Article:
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article imageFamily of teen with brain tumor fights to continue life support

By Brett Wilkins     Jan 10, 2013 in Health
Hollywood - The parents of a Florida teenager fighting for her life after being diagnosed with a brain tumor are battling to keep the young woman on life support.
Danielle Zfat, 19, of Coral Springs was admitted to Joe DiMaggio Children's Hospital on November 25. On January 1, her condition deteriorated to the point where she needed to be hooked up to life support systems. Two days later, according to legal documents, doctors at the hospital informed Zfat's parents that they planned on removing her from life support.
But the Zfats are Orthodox Jews, who believe in doing everything possible to preserve life.
"Our way to believe as a Jew is that everything goes through the heart," mother Aviva Zfat told WSVN. "As long as the heart beats, the soul is in the heart, and therefore she is alive."
"We just want her to live," said Zfat. "When God decides to take her, then he will take her. She's breathing, she's alive."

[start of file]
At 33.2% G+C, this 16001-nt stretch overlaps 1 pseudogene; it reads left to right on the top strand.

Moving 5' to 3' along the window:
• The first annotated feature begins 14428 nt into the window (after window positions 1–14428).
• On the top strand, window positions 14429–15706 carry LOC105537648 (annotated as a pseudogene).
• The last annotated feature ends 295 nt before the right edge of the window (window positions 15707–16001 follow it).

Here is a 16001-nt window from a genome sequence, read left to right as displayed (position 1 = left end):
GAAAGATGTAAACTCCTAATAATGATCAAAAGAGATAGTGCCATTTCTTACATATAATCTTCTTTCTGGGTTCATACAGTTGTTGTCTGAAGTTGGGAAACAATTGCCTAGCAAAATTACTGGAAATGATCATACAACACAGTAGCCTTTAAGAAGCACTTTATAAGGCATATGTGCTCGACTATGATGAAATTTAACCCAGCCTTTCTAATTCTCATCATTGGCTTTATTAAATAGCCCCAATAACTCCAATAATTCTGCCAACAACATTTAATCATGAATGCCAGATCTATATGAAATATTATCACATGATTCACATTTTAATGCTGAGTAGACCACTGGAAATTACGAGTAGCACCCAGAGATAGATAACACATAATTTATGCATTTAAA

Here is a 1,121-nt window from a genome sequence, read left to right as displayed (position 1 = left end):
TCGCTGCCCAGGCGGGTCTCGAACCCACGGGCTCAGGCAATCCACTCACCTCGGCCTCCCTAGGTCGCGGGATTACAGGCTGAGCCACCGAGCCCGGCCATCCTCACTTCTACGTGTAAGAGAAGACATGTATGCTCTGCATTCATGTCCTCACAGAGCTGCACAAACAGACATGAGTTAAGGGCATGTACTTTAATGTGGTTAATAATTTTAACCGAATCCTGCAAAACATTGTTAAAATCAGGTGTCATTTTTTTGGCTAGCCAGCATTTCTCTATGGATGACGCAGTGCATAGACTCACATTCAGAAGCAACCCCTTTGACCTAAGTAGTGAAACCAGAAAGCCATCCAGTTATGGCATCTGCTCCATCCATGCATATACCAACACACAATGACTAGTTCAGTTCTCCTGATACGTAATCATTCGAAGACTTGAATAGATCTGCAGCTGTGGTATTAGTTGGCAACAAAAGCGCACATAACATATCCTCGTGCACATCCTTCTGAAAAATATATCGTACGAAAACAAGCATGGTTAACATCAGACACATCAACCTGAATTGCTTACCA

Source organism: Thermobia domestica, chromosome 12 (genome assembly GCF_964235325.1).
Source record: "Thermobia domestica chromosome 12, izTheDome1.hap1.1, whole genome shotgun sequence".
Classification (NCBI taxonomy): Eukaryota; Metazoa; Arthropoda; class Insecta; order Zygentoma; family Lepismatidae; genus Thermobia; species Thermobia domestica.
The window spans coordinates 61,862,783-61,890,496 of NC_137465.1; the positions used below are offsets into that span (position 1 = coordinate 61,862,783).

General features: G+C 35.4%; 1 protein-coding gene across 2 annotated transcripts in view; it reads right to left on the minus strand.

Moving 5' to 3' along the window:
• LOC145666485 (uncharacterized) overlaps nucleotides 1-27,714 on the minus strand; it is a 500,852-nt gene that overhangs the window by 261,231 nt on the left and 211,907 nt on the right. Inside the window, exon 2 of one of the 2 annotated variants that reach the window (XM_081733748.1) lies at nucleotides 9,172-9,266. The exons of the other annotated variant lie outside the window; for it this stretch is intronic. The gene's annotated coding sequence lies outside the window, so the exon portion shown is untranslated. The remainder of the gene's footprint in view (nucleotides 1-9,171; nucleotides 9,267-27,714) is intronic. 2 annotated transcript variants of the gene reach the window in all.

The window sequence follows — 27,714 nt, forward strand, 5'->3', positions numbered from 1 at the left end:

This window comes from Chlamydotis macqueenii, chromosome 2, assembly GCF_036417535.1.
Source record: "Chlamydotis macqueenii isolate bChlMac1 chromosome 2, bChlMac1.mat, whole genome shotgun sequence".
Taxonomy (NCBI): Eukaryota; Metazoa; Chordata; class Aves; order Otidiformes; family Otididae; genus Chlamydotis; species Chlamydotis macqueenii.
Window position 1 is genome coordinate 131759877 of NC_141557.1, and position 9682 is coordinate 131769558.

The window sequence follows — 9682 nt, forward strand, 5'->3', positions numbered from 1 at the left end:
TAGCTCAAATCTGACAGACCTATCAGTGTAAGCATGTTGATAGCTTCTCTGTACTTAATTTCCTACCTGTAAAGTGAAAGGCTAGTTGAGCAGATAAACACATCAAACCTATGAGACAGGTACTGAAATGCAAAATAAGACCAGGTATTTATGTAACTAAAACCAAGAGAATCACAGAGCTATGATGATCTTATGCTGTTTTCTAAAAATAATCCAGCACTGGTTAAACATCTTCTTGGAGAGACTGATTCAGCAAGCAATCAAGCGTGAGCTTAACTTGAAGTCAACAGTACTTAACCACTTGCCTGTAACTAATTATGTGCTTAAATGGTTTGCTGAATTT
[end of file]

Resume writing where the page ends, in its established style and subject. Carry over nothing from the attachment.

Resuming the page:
Danielle had communicated with doctors that she wanted them to do what they could to keep her alive.
"The doctors of the hospital specifically asked her whether she wanted to fight and continue her life to live. She blinked once for 'yes,'" family attorney Menachem Mayberg told WSVN. Mayberg and another family lawyer, Moshe Rubenstein, have gone to court, filing an emergency motion in a desperate bid to keep Danielle on life support.
"There's no analogy on life that's safe when you're talking about life," Rubenstein told WSVN. "Life is the highest, and it's our duty to move mountains."
Joe DiMaggio Children's Hospital released the following statement:
"Our hearts and compassion are with the family at this difficult time. Due to patient confidentiality, we are unable to discuss the medical aspects of this case, except to say that it was not the hospital's intention to remove life support. As an institution that values deeper caring, we do our utmost to respect religious and cultural beliefs."
Aviva Zfat says she would trade places with her daughter if she could.
"Take care of my daughter please," she pleaded. "Give her life. Don't cut her off... please."
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